In Graham Swift's Waterland, Byatt's and Carey's streams of consciousness converge and feed into one another. Like Carey, Swift uses setting as a symbol for theme: the fens of East Anglia are the medium of Swift's message. Swift's conception of time incorporates Carey's anarchy and Byatt's cycle. Swift's narrator, a secondary-school history teacher named Tom Crick, recounts the history of three time periods. The earliest time period begins with the lives of Crick's seventeenth-century ancestors and culminates in the marriage of Crick's parents after World War I. The second period, the 1940s, covers "Mary Metcalf's adolescent sexual experimentation, Dick's [Tom's brother] murder of Freddie Parr, Mary's abortion, Tom's revelation of Dick's incestuous conception and Dick's consequent suicide by drowning, Tom's return from the war and his marriage to Mary" (Janik 83).The third period, the 1980s, constitutes the narrative present of the novel. Tom Crick's narrative defies chronology but supports his own conception of time; Tom tells these stories out of sequence because "there are no compasses for journeying in time" (Swift 102). In this narrative, the constant flow, convergence and divergence of history with the Here and Now emerges as the controlling pattern. Swift posits a continuous discontinuity: empty spaces punctuated by moments of knowledge over time.
Collectively, Swift calls these moments of knowledge the Here and Now. In Swift's analysis,
life includes a lot of empty space. We are one-tenth living tissue, nine-tenths water; life is one-tenth Here and Now, nine-tenths a history lesson...The Here and Now comes in "surprise attacks" that "bring both joy and terror" and "for a brief and giddy interval announce that time has taken us prisoner. (Janik 86)
Like Carey, Swift considers unconstructed time, but Swift does not inscribe this space with the desecration of order and the institution of anarchy.
Unlike Carey and Byatt, who suggests in Ash's voice that historical periods pile up palimpsests of meaning one over another, Swift admits the existence of an "empty space": this creates the need for constructed history. For Swift, "history and the Here and Now are not opposites but polarities, two aspects of experience. Both emerge out of the empty space of daily life. Making history...and telling stories about it...are two different ways to outwit the emptiness we glimpse (and fear) at the heart of reality; to 'assure ourselves that...things are happening" (Janik 86). For Carey and Byatt the state of innocence consists of an innocence of the other. Maud's "fractured self" and Oscar's and Lucinda's "drugs" or dreams exist in this state.
For Swift, the state of innocence presupposes a total void like the fenland itself, "a landscape which of all landscapes, most approximates to Nothing" (Swift 6-7). Only in the Here and Now does Swift find "the moment of penetrating, inescapable reality in which one is poignantly alive and aware...that dreams are irrevocable and actions have consequences" (Janik 86). Outside of the Here and Now, one floats in an amniotic fluid, comfortably cushioned from and as yet unformed by responsibility and connections with others.
The convergence and divergence of history and the Here and Now create an imperative for narrative: "the work of staying even, the unglamorous but essential business of 'scooping up from the depths this remorseless stuff that time leaves behind'" (87). In Tom's narrative, his brother Dick works and dies aboard a silt-dredger called the Rosa II. In terms of his function and his essence, Dick provides a symbolic marker in the text. Dick's father thought he would become the Savior of the World. Not only does Dick reclaim the land, an act analogous to constructing history from the muddle of time, but he also interrogates the myth of the fall:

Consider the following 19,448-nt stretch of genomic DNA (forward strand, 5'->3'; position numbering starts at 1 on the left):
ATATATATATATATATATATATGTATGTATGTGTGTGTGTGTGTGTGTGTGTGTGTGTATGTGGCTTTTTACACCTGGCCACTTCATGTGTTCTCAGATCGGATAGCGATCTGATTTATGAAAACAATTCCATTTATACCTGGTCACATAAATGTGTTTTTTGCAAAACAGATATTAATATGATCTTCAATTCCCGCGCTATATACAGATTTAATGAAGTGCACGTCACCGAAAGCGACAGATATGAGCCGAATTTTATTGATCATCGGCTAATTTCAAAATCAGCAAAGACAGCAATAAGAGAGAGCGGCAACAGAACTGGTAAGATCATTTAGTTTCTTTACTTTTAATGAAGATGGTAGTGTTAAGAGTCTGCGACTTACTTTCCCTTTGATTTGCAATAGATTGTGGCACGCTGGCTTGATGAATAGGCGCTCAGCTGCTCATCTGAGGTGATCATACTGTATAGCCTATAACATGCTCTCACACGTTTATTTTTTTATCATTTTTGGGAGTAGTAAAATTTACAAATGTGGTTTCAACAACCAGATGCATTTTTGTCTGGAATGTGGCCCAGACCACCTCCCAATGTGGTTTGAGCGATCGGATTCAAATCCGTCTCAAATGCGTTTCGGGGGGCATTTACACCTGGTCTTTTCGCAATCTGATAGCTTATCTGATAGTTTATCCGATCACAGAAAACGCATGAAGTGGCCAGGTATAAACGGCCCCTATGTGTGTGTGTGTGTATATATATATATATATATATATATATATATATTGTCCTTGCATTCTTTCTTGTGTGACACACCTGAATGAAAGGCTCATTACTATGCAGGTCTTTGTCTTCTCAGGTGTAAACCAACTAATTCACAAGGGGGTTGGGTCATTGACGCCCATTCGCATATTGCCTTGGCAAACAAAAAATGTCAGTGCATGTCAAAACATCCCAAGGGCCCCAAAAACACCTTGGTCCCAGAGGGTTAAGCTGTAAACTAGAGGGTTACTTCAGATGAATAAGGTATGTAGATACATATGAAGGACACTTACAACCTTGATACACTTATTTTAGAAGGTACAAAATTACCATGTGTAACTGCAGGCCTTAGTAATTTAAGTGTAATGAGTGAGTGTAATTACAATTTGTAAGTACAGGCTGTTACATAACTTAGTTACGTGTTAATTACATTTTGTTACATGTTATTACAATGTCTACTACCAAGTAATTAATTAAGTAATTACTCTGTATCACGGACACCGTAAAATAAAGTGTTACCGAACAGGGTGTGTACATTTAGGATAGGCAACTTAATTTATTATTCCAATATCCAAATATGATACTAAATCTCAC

According to Waterland, woman leaves history with neither its conventional linearity or subject -- and thus as a kind of void;...this same postpatriarchal space uncovers a surprising point of intersection between once grand narratives. For in centering as it obviously does on Mary and in particular on her "hole," the void that is woman is inevitably inscribed with that imaginative leap by which Mary's pregnancy constitutes a parodic version of the "immaculate conception." The uncertainty surrounding the father produces, that is, a negative image of an episode crucial...to the Christian narrative. (Schad 919)
Dick testifies to the enduring unknowability, throughout the ages, of Christ's conception and Christ Himself. As a possible Christ-figure and the possible father of Mary's possible Christ-child (if the fetus had not been aborted), Dick stands at 0 degrees longitude where time begins and ends, meeting in one seamless eternity in this text. Waterland begins and ends with the void and the resulting need for a constructed story to create a beginning and ending.
In her article "'What's in a Word?: Possessing A. S. Byatt's Meronymic Novel," Thelma J. Shinn encapsulates the common mission of Byatt, Carey, and Swift. Shinn defines the meronymic novel as an "'image of parts,' one which can encompass...seeming contradictions in style and content" (Shinn 164). Shinn describes the tension betwen metaphor and realism in the meronymic novel:
Words are actions, Emerson and others have argued, and the art of words is called poetry. It is in the poem, therefore, that language and action can unite in the highest expression of human consciousness; returning the poetic possibility of metaphor to the realistic precision of literary prose provides the raw material for the art of the meronymic novel. (169)